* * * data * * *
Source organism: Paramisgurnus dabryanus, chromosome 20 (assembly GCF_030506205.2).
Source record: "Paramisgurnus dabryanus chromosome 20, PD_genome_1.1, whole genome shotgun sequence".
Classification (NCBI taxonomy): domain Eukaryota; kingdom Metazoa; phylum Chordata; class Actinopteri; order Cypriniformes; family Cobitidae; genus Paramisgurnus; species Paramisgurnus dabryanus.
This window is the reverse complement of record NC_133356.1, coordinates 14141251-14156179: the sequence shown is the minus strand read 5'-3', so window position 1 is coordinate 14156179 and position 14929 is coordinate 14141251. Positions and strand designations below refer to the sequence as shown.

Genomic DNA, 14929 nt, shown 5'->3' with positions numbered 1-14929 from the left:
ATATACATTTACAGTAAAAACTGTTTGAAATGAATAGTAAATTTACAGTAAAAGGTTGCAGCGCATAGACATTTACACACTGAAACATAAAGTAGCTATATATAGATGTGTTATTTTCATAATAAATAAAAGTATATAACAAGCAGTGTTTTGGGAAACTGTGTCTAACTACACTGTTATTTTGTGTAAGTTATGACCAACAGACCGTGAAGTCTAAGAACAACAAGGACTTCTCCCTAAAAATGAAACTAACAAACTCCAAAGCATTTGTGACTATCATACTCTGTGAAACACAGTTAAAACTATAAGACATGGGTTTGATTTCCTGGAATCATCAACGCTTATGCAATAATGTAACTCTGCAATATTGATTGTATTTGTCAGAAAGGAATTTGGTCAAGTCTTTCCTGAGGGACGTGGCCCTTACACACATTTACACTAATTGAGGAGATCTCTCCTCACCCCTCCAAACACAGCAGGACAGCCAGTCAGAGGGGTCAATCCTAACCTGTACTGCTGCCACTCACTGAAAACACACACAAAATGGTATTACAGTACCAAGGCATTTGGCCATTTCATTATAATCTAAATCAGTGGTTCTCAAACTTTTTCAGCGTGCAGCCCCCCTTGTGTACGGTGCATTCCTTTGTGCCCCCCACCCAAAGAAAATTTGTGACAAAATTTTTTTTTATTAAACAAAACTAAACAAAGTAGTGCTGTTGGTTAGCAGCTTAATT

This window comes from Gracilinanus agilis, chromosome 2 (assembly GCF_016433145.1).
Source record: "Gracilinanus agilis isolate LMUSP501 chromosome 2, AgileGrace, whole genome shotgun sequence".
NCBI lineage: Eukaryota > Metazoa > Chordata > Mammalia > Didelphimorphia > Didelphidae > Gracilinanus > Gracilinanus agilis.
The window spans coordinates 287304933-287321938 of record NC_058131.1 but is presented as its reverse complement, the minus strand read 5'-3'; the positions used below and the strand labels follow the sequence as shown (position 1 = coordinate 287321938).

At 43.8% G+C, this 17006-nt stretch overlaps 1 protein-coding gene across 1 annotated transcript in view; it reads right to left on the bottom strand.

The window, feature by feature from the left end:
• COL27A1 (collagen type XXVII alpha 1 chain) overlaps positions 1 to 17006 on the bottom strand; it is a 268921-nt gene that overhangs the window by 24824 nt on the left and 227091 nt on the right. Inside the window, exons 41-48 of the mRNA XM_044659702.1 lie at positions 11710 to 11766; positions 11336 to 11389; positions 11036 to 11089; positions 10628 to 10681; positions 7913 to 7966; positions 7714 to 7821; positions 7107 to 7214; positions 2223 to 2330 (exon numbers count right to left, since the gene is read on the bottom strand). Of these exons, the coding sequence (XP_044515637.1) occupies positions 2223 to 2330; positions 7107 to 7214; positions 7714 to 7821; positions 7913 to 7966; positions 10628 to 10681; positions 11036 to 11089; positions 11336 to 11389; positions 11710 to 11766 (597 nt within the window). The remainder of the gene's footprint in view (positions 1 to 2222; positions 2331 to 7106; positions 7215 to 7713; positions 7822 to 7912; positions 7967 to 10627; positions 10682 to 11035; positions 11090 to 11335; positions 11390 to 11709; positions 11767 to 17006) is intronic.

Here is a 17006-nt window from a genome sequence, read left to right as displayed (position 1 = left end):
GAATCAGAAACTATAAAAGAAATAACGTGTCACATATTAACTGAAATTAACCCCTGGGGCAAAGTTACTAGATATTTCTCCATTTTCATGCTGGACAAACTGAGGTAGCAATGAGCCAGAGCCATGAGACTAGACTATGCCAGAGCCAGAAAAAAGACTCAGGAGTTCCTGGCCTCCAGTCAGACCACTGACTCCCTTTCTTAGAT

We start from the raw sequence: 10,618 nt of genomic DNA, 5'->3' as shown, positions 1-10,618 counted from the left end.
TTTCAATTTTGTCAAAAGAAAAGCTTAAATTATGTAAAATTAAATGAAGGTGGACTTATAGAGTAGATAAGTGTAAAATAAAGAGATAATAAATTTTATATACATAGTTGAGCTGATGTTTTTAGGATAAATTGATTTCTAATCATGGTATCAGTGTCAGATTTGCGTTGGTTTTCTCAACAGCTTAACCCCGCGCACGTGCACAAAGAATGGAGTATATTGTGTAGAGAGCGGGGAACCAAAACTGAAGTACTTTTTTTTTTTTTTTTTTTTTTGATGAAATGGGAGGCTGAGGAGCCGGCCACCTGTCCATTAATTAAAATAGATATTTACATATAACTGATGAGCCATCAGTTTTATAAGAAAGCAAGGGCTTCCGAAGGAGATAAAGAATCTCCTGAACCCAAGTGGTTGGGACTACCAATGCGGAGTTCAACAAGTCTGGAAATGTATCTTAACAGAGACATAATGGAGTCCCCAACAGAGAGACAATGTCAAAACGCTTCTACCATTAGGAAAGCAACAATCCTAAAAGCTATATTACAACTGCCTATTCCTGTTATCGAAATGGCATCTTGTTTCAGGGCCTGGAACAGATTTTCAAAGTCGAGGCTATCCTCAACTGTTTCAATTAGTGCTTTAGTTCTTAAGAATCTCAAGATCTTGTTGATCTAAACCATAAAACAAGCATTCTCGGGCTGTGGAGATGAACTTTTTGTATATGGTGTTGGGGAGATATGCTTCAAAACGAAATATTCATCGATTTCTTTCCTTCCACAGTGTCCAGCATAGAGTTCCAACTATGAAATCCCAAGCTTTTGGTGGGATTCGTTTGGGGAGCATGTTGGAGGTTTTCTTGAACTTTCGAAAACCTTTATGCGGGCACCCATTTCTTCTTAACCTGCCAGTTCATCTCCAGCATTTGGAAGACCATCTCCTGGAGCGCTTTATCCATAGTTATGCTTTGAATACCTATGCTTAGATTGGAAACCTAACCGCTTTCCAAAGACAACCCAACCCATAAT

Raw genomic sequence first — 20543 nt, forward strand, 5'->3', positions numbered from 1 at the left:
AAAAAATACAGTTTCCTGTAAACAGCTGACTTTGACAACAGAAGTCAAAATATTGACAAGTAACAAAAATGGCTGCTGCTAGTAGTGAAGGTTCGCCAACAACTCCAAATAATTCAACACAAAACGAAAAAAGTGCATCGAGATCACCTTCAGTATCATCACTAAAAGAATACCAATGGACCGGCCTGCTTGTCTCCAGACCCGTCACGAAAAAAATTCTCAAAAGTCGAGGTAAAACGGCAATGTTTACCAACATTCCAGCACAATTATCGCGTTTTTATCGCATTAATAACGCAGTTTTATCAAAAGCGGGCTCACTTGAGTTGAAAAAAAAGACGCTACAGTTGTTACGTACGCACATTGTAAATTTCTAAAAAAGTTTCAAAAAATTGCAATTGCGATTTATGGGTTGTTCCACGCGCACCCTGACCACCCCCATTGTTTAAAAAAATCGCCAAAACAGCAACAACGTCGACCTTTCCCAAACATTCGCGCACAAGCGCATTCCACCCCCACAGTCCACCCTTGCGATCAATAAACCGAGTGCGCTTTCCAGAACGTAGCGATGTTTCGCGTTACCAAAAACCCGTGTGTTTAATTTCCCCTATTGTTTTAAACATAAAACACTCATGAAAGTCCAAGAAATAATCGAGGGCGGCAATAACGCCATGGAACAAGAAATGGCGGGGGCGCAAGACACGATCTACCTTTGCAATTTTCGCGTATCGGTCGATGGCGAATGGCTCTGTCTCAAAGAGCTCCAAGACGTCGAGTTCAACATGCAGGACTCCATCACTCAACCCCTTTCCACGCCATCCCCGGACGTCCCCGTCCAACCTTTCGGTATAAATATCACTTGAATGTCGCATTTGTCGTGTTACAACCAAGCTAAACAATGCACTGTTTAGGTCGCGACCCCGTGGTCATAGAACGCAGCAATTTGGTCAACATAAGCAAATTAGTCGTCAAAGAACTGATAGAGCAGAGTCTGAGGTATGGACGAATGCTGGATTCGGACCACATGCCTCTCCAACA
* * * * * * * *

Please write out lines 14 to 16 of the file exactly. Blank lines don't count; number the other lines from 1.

Here is a 17006-nt window from a genome sequence, read left to right as displayed (position 1 = left end):
GAATCAGAAACTATAAAAGAAATAACGTGTCACATATTAACTGAAATTAACCCCTGGGGCAAAGTTACTAGATATTTCTCCATTTTCATGCTGGACAAACTGAGGTAGCAATGAGCCAGAGCCATGAGACTAGACTATGCCAGAGCCAGAAAAAAGACTCAGGAGTTCCTGGCCTCCAGTCAGACCACTGACTCCCTTTCTTAGAT

We start from the raw sequence: 10,618 nt of genomic DNA, 5'->3' as shown, positions 1-10,618 counted from the left end.